Feature: Bringing world perspectives to research

By Cam Buchan

A career that has taken him through Europe and North America has given Dr. Saverio Stranges a global perspective on the fields of epidemiology, and public health. And as he begins his second term as Chair of the Department of Epidemiology and Biostatistics, Stranges has big plans to take the department on an even greater journey.

Dr. Saverio StrangesBorn in Italy, Stranges completed medical school and a residency in public health and preventive medicine at the University of Naples Federico II, one of the oldest state universities in the world. From there, he moved to the University of New York at Buffalo to complete his doctoral training in epidemiology; then back to Europe and the University of Warwick in England where he was director of the academic training in public health with clinical work in cardio-metabolic risk management. Next stamp in his passport: Luxemburg Institute of Health as Director of Population Health. And finally, Western University as department chair.

“These experiences have provided a huge opportunity for me to grow, both as a human being and as a professional. I’ve become very open-minded, and I have a very inclusive leadership style, as a result,” said Stranges, whose international research responsibilities range from low-income countries in sub-Saharan Africa to his role as director of The Africa Institute at Western.

“I’m committed to supporting students from marginalized communities. I am also very committed to equity, diversity, and inclusion, not just philosophically but with tangible actions which make a difference.”

Wide-ranging research

Stranges oversees research into a wide array of subjects covering the well-being of communities and individuals. His own interests dovetail nicely with these areas. Stranges’ research portfolio includes preventing disease through research into diet, physical activity, sleep, and the social determinants of health.

In the epidemiology area of his department, researchers are exploring the drivers behind healthy aging, from mental illness to cognitive decline to equitable health access. Kelly Anderson, PhD, Tier 2 Canada Research Chair in Public Mental Health Research, is doing research into the prevention of early-onset psychosis, especially among children and adolescents. Other researchers are conducting clinical trials on the prevention of cognitive decline. Greta Bauer, PhD, is working to understand the specific challenges and barriers faced by transgender people in accessing health care services. Dr. Shehzad Ali, Tier 2 Canada Research Chair in Public Health Economics, is investigating interventions that can minimize health inequities across different populations.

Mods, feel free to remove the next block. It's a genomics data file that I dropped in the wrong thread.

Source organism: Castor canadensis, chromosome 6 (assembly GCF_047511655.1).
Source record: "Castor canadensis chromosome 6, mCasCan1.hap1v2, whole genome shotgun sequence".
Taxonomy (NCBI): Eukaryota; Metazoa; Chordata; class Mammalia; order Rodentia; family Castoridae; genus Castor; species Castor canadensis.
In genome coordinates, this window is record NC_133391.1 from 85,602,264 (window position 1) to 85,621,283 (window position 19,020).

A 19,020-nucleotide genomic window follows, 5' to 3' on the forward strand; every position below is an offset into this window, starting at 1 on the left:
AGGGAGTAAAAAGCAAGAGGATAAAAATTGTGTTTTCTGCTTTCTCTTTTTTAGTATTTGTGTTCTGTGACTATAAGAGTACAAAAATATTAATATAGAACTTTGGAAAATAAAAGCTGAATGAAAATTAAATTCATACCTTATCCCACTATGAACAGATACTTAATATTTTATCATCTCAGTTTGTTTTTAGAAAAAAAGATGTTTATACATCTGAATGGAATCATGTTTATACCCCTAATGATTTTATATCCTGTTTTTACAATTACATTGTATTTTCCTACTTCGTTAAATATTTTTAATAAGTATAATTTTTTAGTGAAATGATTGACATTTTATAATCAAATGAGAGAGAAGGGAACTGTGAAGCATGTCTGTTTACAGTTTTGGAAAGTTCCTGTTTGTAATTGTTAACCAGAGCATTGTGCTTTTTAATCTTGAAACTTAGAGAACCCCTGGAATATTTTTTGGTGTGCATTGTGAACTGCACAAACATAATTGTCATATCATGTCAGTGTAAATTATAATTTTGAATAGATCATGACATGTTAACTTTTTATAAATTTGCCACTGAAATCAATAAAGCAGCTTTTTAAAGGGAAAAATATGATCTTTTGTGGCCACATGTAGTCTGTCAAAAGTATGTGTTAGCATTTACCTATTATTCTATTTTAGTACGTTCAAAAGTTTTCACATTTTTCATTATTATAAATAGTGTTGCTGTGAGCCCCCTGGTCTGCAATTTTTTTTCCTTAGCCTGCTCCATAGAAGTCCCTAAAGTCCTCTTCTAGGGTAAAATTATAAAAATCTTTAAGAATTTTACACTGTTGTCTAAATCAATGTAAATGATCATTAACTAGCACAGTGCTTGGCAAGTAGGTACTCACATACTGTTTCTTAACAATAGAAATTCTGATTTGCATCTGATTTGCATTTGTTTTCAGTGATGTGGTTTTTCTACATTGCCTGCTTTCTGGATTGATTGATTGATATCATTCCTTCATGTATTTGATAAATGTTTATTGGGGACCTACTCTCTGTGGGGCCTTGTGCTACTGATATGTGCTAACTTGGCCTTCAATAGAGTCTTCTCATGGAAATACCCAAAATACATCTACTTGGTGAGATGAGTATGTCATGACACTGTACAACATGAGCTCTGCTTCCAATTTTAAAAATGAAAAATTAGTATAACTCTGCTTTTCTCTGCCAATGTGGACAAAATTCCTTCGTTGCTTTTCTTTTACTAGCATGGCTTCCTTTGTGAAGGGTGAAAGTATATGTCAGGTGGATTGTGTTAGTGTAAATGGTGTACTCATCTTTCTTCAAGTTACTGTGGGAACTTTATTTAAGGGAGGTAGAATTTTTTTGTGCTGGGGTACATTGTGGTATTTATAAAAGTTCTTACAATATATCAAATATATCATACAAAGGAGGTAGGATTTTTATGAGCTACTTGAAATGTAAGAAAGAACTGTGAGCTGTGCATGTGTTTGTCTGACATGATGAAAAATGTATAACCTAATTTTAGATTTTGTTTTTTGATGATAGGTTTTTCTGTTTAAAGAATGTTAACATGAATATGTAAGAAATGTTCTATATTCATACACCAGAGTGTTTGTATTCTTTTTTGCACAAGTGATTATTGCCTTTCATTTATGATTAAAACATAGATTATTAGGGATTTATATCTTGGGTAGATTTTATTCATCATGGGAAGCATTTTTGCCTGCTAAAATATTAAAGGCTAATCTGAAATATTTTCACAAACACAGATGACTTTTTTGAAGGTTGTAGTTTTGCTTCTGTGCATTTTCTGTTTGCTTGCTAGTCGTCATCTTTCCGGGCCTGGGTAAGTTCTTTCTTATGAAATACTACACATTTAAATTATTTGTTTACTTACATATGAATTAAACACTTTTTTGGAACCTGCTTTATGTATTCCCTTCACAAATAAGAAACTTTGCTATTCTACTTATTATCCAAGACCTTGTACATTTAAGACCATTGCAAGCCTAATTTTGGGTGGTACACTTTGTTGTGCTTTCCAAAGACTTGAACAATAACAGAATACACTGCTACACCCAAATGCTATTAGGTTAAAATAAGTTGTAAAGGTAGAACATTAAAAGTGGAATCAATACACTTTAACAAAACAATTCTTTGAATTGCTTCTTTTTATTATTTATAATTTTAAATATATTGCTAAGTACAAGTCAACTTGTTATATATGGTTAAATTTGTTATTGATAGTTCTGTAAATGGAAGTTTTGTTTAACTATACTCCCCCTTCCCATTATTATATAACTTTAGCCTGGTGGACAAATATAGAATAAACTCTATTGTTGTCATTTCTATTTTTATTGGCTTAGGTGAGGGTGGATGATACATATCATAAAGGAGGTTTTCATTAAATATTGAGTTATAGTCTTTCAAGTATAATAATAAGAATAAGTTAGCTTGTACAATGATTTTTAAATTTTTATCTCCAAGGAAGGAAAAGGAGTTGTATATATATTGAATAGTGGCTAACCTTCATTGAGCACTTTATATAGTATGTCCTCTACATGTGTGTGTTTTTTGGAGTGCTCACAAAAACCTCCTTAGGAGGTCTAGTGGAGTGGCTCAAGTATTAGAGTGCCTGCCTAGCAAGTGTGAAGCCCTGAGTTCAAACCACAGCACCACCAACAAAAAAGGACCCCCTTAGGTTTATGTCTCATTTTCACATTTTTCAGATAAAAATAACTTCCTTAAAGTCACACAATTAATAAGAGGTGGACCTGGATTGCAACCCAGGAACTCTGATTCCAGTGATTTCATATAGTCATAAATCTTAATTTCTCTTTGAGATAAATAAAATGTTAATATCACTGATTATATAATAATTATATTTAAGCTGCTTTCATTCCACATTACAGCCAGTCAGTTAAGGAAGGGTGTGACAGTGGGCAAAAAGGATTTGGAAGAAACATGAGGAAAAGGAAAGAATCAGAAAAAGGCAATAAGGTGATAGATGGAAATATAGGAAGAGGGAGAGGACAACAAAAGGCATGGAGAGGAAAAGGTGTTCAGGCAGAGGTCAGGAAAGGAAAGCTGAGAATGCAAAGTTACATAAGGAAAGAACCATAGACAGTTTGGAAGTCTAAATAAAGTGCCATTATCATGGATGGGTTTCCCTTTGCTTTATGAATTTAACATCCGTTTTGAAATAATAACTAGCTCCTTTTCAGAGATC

“Our research is very impactful because we deal with such broad problems,” said Stranges. “We look at the wider issues that affect the general health status of our populations.”

Epidemiology and biostatistics are the underpinnings of strong clinical research, enabling researchers to accurately address important clinical and public health questions. Stranges highlights Guangyong Zou, PhD, whose ability in biostatistics and clinical trials’ methodology is recognized internationally. Dan Lizotte, PhD, cross-appointed with Computer Science, is using artificial intelligence to analyze large data sets to improve predictive models in disease prediction, especially in primary care.

Moving forward

Stranges brings his global experiences to the task of building networks for his colleagues. “What is most rewarding for me is to provide opportunities for junior colleagues and students to flourish and to be the best they can be in their chosen fields,” he said.

Stranges has always been a strong advocate for public health. In keeping with this vision, his goal for the Department is to build on the strong foundations of the Master of Public Health (MPH) program and create a school of public health that spans Schulich Medicine & Dentistry and other faculties across Western.

“One of the challenges we face is to strengthen our links with community stakeholders and engage them in our research. A campus-wide School of Public Health would provide the ideal platform to generate even more impactful research to influence guidelines, policy and practice.”

Despite the challenges of overseeing a thriving department and his own research, Stranges enjoys relaxing with his wife, Rachel Calogero, Professor of Social Psychology at Western, their two sons, Vincenzo and Gabriel, and their dog Rocco.

He brings a similar approach to his department: “When it’s time to work, we work hard. When it’s time to relax, we take time to relax.”